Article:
America, and with her the entire remains of modern civilization, may be in its final descent. I believe it is. And Donald Trump may be the Spindle of Necessity’s most mockingly ironic death knell for a civilization that gave mankind Shakespeare and Locke, Mozart and the Declaration of Independence, Newton and Nietzsche. Spiteful gods, it seems, taking out their indignation on the self-condemned by slowly deafening them to the last pleading whispers of eternity and common sense.
In simplest practical terms, the depths of my defeat — whether it is actually mine or that of those who have closed their minds to their better angels remains to be seen — are indicated in this sad truth, which I both warned of and predicted in 2016: The Trump cult, and especially its recent initiate faction, is comprised mostly of people who for years gnashed their teeth at the Republican Party’s bait-and-switch primary system, and most of all the party establishment’s inevitable election day smirk of smugness, “If you don’t want the Democrats in power, then you have no choice but to vote for our unprincipled hand-picked puppet.”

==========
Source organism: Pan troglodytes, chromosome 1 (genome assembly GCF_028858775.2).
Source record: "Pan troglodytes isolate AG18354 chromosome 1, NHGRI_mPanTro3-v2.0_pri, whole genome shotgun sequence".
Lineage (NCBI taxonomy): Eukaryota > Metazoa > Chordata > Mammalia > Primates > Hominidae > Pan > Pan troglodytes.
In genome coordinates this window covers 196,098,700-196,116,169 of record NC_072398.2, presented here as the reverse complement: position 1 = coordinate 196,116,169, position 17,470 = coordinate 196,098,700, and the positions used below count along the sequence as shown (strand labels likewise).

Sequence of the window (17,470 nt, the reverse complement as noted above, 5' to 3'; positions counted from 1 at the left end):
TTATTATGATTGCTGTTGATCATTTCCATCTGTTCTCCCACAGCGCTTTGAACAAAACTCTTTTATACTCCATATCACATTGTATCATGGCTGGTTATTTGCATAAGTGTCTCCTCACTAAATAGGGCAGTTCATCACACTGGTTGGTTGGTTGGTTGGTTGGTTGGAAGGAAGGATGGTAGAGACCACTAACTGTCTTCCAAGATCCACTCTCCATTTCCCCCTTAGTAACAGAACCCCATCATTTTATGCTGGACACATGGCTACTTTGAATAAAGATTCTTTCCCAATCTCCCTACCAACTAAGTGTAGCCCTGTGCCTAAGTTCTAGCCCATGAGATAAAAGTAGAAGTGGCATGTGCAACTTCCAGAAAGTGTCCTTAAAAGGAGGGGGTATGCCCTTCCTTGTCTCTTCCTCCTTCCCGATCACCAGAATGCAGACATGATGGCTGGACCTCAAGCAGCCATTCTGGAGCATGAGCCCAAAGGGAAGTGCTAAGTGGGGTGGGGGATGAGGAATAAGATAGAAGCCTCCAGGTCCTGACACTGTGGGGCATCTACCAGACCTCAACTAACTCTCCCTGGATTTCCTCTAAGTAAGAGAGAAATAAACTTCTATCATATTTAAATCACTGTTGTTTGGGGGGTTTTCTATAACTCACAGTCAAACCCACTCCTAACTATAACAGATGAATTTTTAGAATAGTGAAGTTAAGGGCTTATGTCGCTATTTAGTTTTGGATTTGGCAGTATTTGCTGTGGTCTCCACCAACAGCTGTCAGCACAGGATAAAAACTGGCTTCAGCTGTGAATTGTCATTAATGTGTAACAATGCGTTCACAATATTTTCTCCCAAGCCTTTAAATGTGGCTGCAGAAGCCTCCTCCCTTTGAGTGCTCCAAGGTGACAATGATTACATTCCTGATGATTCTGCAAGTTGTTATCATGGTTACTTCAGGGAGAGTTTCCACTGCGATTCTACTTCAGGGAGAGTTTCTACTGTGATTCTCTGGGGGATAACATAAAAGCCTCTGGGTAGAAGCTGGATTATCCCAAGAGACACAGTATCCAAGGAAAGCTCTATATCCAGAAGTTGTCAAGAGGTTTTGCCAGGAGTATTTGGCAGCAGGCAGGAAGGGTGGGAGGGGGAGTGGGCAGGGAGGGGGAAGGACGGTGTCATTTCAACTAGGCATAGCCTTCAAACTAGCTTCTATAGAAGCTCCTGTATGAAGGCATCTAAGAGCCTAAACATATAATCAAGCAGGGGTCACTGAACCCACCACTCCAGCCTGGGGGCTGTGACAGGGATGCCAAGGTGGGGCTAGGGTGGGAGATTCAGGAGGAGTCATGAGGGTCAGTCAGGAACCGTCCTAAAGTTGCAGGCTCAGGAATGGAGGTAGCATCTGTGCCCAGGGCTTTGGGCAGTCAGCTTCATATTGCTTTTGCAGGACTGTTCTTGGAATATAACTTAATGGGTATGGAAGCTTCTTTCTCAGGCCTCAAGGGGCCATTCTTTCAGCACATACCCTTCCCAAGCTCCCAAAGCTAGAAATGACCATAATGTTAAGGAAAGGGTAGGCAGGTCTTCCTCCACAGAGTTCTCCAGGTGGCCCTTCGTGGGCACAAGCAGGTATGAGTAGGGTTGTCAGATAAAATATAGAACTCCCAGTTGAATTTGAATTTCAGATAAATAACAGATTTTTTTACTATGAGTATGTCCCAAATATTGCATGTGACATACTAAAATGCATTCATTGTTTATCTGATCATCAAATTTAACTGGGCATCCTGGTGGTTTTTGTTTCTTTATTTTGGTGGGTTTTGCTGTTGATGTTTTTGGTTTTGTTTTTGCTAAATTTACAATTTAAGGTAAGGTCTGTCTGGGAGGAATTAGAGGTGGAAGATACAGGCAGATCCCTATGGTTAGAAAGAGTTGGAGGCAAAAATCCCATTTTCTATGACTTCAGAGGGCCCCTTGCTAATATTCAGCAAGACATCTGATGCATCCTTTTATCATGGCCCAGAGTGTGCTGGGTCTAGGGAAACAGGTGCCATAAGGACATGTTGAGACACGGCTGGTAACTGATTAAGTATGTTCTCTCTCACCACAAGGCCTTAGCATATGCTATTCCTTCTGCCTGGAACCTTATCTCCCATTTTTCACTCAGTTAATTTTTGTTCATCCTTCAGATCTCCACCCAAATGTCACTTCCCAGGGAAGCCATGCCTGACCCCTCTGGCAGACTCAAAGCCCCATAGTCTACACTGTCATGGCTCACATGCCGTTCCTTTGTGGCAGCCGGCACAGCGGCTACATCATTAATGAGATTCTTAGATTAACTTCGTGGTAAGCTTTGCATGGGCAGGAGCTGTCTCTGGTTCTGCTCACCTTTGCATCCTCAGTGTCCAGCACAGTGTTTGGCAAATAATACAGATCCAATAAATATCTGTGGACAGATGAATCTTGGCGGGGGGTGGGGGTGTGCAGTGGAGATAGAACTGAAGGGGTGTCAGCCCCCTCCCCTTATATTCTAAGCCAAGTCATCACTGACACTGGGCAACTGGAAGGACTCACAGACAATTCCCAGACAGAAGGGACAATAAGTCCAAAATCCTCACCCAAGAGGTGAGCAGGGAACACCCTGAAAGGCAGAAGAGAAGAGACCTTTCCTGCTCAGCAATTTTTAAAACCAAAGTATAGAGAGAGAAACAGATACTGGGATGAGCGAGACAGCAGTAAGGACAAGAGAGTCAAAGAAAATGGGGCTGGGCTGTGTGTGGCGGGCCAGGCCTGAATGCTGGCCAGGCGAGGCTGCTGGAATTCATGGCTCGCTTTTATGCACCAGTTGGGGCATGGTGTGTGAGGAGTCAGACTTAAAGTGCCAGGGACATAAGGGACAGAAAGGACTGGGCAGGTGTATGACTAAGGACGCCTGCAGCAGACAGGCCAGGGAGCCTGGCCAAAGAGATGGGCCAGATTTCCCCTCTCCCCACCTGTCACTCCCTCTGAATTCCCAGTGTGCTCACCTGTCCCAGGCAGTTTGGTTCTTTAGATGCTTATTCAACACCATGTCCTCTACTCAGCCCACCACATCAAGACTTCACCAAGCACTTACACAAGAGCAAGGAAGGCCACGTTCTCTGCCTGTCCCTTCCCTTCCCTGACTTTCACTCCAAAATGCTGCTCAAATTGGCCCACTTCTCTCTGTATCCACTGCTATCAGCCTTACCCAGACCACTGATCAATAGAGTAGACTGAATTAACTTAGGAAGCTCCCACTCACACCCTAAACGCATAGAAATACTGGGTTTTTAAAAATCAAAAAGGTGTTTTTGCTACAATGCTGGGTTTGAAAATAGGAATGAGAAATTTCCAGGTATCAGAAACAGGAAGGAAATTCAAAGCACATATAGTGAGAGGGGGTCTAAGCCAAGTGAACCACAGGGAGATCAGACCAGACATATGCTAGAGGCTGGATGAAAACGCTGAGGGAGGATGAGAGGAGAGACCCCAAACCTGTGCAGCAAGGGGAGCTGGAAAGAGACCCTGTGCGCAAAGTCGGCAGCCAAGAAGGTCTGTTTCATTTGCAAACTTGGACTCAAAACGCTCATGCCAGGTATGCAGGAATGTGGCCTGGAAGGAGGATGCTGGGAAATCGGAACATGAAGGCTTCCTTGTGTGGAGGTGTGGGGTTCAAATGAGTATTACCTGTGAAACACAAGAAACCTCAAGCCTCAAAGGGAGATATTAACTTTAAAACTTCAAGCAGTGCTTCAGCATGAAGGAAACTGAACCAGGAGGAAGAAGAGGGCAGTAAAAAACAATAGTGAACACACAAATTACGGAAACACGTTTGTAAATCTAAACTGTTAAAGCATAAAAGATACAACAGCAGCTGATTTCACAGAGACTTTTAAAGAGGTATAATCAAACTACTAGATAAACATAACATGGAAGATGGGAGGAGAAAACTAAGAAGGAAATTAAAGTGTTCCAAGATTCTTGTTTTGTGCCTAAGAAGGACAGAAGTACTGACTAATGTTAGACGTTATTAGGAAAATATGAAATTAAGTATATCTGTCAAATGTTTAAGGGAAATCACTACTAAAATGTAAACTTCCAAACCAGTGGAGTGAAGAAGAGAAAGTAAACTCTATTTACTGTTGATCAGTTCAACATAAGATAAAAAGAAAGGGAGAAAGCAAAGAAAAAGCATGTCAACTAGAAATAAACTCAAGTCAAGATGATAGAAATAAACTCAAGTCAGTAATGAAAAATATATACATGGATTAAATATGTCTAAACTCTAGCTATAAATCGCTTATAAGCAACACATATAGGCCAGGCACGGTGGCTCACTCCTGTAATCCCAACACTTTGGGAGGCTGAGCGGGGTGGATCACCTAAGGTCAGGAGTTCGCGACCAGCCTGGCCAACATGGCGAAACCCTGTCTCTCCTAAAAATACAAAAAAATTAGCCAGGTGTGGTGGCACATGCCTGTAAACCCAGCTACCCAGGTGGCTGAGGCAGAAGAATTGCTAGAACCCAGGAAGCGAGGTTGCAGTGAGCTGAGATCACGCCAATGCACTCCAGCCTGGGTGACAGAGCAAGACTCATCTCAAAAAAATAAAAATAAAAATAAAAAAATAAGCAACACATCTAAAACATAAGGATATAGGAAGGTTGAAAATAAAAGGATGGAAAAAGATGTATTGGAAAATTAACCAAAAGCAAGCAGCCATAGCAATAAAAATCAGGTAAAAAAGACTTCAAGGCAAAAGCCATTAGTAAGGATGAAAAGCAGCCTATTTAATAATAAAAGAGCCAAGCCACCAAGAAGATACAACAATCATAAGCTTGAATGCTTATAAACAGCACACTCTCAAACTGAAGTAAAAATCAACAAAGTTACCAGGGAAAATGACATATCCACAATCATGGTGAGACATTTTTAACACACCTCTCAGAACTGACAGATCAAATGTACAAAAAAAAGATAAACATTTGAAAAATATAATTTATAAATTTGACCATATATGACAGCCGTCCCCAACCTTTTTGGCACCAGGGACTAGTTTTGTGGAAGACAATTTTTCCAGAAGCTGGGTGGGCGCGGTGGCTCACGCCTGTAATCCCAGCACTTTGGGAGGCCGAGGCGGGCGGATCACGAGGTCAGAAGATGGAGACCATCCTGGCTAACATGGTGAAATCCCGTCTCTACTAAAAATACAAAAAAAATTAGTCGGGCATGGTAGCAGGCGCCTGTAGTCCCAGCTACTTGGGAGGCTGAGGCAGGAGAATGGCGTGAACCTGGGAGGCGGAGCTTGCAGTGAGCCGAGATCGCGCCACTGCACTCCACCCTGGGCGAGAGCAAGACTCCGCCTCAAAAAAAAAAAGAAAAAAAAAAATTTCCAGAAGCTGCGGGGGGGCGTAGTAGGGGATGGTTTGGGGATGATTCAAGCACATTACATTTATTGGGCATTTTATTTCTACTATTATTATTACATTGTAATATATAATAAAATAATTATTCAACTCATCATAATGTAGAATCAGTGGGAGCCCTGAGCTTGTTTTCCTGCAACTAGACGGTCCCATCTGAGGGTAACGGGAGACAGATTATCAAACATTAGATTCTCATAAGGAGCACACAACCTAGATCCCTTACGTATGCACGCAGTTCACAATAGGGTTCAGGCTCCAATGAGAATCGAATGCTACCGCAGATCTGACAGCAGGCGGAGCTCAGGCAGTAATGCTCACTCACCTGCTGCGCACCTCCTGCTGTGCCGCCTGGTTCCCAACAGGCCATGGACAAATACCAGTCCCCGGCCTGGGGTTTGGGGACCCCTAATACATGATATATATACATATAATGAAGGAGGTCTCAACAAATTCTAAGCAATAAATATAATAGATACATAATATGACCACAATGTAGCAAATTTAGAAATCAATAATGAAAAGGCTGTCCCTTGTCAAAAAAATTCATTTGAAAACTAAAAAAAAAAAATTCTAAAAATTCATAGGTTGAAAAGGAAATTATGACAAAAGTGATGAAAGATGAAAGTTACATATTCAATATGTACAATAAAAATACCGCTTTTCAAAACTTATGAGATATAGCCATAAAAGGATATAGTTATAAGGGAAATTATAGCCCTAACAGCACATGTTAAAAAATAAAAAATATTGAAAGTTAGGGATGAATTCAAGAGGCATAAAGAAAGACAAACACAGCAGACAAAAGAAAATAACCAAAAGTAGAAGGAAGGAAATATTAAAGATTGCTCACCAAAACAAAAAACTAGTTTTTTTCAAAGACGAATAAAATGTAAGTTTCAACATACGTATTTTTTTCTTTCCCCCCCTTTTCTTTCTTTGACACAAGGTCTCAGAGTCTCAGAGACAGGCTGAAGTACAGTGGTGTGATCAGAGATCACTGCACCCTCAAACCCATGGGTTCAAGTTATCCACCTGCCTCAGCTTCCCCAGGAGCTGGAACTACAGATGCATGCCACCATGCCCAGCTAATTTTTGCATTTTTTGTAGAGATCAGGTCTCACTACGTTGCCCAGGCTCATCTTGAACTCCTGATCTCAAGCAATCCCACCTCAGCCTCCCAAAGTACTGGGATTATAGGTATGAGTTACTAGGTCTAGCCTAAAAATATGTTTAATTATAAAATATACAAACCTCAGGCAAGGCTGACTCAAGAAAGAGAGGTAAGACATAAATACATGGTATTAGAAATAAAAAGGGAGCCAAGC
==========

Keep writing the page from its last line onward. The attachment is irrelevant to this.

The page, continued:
This, to state the obvious (to those who still think), is exactly the obnoxious hint of self-awareness that forces the cultists to cling so desperately and repetitively to their favorite abstraction about Trump, namely that he is an “outsider” who is “taking on the establishment.” Nothing is more self-evidently false. And no falsehood is more revealing of the weakness of the cult’s position. They need to believe this absurdity about their idol, because their last crumbs of pride are invested in the fantasy that the amoral moron to whom they are clinging as their daddy has at least this one unequivocal badge of honor in his favor: He is fighting against the establishment — “draining the swamp,” as they used to say, before the sheer soggy passage of time put the lie to that slogan.
Point out a hundred times how Trump is and was the establishment’s choice; how he was exactly the diverting mirage they needed to “crush” (Mitch McConnell’s vow) the Tea Party; how he was a Hillary major donor and endorser until he was a McConnell major donor and endorser; how he made McConnell’s wife and RNC chairman Reince Priebus two of his initial cabinet appointments — the latter in an obvious “quid pro quo” for Priebus having rigged the GOP nominating convention to fence out anti-Trump forces; how the entire Republican old guard, the embodiment of the establishment, charged out in support of Trump on the eve of the Iowa caucuses. Point it all out, and so much more, so many times and in so many ways. Not one word will make a dent. All of it will be denied and rejected as “fake news” or displaced with the necessary “alternative facts.”